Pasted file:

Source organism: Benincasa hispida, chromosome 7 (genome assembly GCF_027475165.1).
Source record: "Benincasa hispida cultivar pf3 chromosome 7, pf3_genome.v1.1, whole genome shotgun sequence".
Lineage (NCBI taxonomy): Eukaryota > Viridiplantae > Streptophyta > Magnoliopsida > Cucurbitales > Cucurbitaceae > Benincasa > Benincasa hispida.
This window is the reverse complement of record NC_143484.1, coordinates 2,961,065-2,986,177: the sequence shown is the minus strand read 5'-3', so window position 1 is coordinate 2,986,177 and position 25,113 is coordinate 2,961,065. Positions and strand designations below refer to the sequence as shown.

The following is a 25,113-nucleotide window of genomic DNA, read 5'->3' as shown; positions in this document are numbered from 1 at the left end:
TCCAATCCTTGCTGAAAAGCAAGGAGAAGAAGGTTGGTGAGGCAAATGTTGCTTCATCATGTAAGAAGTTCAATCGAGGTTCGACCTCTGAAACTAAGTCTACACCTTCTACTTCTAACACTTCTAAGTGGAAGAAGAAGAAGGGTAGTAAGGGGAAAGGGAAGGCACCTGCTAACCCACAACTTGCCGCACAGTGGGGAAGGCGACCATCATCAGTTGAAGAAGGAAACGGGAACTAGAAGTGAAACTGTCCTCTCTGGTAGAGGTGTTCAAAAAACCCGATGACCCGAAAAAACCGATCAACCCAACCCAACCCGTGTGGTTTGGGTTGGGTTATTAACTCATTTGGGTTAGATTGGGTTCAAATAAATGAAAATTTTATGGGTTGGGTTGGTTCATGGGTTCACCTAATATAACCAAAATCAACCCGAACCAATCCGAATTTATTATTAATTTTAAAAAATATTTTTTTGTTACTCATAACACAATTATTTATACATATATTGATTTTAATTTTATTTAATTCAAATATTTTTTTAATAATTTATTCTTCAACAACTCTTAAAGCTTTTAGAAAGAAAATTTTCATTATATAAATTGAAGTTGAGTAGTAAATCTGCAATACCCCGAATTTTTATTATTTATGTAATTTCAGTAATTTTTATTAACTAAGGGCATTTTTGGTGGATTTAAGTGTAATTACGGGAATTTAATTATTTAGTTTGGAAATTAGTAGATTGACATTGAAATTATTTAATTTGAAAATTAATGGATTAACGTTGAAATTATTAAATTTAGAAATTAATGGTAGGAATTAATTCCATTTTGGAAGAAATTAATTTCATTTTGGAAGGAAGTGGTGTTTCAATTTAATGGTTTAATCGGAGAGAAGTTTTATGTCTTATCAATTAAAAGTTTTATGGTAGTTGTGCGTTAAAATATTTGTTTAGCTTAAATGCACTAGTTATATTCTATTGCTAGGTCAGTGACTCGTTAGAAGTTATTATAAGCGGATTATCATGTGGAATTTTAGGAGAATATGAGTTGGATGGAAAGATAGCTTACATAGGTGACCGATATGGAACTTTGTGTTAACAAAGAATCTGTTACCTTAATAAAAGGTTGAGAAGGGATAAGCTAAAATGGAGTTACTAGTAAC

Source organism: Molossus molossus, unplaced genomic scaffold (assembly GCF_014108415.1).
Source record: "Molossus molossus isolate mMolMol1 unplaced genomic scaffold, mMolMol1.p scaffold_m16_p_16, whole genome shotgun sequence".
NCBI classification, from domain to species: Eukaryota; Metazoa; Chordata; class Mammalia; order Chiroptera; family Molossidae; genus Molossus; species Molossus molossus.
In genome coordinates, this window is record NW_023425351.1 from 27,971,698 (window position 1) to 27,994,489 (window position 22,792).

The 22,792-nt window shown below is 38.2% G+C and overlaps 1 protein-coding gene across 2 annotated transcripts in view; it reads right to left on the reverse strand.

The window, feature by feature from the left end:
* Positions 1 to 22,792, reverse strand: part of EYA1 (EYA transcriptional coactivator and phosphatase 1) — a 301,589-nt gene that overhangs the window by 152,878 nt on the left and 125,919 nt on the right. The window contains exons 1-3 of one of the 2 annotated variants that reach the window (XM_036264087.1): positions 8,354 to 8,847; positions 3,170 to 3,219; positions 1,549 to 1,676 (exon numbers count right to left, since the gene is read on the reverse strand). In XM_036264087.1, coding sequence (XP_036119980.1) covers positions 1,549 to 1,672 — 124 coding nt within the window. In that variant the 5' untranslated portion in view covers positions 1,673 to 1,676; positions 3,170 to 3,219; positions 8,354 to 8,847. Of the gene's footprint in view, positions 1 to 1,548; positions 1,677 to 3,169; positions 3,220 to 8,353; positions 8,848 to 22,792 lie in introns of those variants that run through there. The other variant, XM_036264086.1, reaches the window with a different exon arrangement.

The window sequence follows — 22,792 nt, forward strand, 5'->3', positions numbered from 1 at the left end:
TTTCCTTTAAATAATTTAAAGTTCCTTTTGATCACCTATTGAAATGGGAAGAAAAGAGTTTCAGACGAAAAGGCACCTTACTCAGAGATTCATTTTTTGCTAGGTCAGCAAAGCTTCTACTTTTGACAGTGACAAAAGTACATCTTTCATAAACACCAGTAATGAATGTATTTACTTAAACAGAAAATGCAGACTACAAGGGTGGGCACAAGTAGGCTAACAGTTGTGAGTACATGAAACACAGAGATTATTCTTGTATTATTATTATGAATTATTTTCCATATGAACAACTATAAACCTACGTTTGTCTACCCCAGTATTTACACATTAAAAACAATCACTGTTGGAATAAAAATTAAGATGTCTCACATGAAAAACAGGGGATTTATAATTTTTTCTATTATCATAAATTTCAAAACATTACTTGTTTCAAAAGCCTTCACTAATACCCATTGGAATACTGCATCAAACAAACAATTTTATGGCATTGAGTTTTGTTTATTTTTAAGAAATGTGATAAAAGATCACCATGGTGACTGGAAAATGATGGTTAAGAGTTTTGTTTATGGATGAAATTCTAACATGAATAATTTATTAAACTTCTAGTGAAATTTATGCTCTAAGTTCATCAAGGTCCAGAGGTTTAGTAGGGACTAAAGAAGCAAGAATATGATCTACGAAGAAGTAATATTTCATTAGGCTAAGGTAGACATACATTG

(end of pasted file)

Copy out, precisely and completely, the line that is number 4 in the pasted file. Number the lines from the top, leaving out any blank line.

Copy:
This window is the reverse complement of record NC_143484.1, coordinates 2,961,065-2,986,177: the sequence shown is the minus strand read 5'-3', so window position 1 is coordinate 2,986,177 and position 25,113 is coordinate 2,961,065. Positions and strand designations below refer to the sequence as shown.